The first one is that savings bank rates have been liberalized and you can get 6% or so in a savings bank account now, and secondly, bank fixed deposits for short periods like 3 months can now give you as much as 8.25%, and you can always move some part of your emergency funds to these short term deposits especially when a lot of these can be opened electronically and don’t have a penalty when you break them.

I feel that liquid funds definitely have a place in your portfolio if you are in the higher tax bracket but you can’t focus too much on it because the absolute difference that you get by investing in a liquid fund versus a savings bank account shouldn’t be a lot. If it is a lot, then you have to ask yourself where else you can invest this money for a longer duration to get better returns.

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ICICI Prudential US Equity Bluechip Fund Review

ICICI Prudential has launched a new mutual fund called the ICICI Prudential US Equity Bluechip Fund which will invest in stocks of American companies, and I think this is just the second fund after Motilal Oswal’s NASDAQ 100 ETF that allows Indians to get exposure to US equities using a fund vehicle.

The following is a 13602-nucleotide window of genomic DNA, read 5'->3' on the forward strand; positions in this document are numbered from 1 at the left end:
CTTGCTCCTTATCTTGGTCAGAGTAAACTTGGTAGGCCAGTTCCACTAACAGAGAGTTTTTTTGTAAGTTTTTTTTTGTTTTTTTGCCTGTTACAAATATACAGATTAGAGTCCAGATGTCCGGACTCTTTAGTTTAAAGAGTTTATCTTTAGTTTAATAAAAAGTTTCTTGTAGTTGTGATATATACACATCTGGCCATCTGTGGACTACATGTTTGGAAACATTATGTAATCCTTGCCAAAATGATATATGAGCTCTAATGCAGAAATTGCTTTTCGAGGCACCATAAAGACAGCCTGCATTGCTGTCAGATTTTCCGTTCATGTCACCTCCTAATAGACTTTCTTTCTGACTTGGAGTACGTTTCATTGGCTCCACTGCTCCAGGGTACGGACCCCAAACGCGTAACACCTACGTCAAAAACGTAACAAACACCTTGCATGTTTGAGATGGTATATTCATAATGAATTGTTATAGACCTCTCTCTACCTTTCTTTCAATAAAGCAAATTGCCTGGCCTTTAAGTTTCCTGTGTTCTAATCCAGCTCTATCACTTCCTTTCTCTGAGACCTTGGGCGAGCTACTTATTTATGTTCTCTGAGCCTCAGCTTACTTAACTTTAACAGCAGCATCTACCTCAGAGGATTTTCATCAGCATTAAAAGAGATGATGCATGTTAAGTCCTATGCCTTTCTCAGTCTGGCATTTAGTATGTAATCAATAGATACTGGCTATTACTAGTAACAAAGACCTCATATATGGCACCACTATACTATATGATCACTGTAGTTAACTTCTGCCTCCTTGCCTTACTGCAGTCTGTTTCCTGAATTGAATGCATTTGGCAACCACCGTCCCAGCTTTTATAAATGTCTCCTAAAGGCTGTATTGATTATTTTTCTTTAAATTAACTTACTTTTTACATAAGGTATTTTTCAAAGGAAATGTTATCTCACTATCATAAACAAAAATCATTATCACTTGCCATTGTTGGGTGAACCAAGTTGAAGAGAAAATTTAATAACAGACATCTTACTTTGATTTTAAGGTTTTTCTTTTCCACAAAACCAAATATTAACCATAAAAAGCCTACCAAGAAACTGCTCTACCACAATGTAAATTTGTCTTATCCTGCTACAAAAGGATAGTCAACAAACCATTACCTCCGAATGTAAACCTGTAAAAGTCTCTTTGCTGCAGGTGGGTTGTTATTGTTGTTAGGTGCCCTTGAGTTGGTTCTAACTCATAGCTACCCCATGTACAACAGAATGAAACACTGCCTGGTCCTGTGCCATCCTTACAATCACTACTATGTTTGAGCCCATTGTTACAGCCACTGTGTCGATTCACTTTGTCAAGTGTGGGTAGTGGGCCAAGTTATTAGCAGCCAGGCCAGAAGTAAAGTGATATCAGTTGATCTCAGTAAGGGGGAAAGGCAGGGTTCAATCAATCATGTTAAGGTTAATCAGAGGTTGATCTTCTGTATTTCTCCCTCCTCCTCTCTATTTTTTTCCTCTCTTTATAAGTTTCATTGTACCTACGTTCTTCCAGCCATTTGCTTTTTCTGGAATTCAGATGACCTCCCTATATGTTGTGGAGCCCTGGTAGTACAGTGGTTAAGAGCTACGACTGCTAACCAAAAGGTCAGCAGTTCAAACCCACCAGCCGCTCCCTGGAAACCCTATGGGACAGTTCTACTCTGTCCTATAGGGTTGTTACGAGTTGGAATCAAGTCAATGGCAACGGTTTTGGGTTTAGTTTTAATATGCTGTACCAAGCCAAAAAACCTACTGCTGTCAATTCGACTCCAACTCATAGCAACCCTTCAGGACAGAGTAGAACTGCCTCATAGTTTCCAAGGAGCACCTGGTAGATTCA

A look at the chart of the Motilal Oswal’s NASDAQ 100 ETF’s performance overlapped with the performance of NASDAQ itself helps drive home a very important point that you must keep in mind before investing in any fund that invests in the American market.

NASDAQ versus Motilal N100
NASDAQ versus Motilal N100

The big thing that you see from this chart is that even though the NASDAQ only grew 7.4%, the index fund based on that grew a whopping 37.8%!

Most of these gains are due to the currency rate movements and Rupee’s depreciation in the recent past has really helped this fund show the kind of returns that it has. Kapil Visht has done an analysis of Motilal Oswal’s NASDAQ fund to show the relationship between Rupee movement and fund performance and that is worth a read as well.